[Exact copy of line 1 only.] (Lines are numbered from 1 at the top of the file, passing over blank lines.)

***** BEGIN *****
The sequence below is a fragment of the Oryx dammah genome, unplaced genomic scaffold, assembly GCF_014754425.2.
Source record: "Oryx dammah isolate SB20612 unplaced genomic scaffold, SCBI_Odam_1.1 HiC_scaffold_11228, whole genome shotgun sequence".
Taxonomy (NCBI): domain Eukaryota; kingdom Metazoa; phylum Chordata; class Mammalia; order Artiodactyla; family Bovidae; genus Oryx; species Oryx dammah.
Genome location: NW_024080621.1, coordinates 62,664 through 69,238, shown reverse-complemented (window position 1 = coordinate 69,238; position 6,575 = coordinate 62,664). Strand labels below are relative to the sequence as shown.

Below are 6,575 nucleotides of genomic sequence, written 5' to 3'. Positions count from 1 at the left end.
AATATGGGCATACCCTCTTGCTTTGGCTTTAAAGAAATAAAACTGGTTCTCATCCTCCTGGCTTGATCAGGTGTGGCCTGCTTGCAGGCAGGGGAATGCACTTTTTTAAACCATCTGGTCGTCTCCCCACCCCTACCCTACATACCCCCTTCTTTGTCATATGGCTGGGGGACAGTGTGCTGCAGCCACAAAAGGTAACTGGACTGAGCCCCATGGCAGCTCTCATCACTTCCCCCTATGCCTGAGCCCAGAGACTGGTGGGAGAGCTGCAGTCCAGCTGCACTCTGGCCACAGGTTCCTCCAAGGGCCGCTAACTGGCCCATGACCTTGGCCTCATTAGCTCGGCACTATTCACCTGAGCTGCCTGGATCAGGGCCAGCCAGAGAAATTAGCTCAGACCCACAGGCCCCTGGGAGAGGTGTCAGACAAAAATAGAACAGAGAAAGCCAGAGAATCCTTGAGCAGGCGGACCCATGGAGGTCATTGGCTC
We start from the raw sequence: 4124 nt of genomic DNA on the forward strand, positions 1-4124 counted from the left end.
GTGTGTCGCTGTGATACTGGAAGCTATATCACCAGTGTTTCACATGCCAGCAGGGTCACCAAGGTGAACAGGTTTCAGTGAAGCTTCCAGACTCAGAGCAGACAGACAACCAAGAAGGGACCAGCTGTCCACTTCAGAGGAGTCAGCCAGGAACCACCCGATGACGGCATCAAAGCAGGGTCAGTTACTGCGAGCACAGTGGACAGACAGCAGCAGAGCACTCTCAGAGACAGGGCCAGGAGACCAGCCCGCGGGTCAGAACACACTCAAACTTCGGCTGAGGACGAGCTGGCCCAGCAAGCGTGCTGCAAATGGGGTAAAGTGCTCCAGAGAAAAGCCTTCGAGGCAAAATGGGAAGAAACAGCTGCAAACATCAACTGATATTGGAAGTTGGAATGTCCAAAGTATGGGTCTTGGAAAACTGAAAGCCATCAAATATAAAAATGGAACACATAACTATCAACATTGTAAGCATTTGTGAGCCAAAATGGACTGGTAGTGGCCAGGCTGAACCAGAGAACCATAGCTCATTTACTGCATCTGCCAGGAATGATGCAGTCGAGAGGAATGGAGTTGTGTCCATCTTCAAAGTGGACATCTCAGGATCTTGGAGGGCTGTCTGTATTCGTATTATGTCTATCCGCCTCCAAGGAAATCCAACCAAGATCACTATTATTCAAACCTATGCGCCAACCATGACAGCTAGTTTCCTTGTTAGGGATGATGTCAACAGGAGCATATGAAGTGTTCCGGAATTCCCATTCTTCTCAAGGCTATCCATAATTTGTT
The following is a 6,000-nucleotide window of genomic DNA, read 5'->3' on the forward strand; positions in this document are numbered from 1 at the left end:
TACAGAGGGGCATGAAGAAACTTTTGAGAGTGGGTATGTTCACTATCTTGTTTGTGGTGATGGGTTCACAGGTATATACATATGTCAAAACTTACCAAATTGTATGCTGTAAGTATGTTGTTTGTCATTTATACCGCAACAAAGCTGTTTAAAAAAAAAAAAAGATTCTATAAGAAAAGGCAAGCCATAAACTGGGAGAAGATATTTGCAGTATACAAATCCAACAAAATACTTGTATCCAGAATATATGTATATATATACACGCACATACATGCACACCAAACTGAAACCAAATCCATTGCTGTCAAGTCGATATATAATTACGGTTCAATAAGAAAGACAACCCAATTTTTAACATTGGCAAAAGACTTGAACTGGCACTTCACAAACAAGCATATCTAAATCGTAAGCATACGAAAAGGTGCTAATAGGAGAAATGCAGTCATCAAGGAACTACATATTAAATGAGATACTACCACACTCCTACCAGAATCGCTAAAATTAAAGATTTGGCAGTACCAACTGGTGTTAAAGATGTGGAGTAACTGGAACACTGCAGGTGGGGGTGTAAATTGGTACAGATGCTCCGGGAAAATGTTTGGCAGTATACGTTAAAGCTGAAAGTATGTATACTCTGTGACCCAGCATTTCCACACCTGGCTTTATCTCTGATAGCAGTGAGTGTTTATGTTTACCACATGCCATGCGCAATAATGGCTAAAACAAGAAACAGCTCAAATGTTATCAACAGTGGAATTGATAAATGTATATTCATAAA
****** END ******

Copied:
The sequence below is a fragment of the Oryx dammah genome, unplaced genomic scaffold, assembly GCF_014754425.2.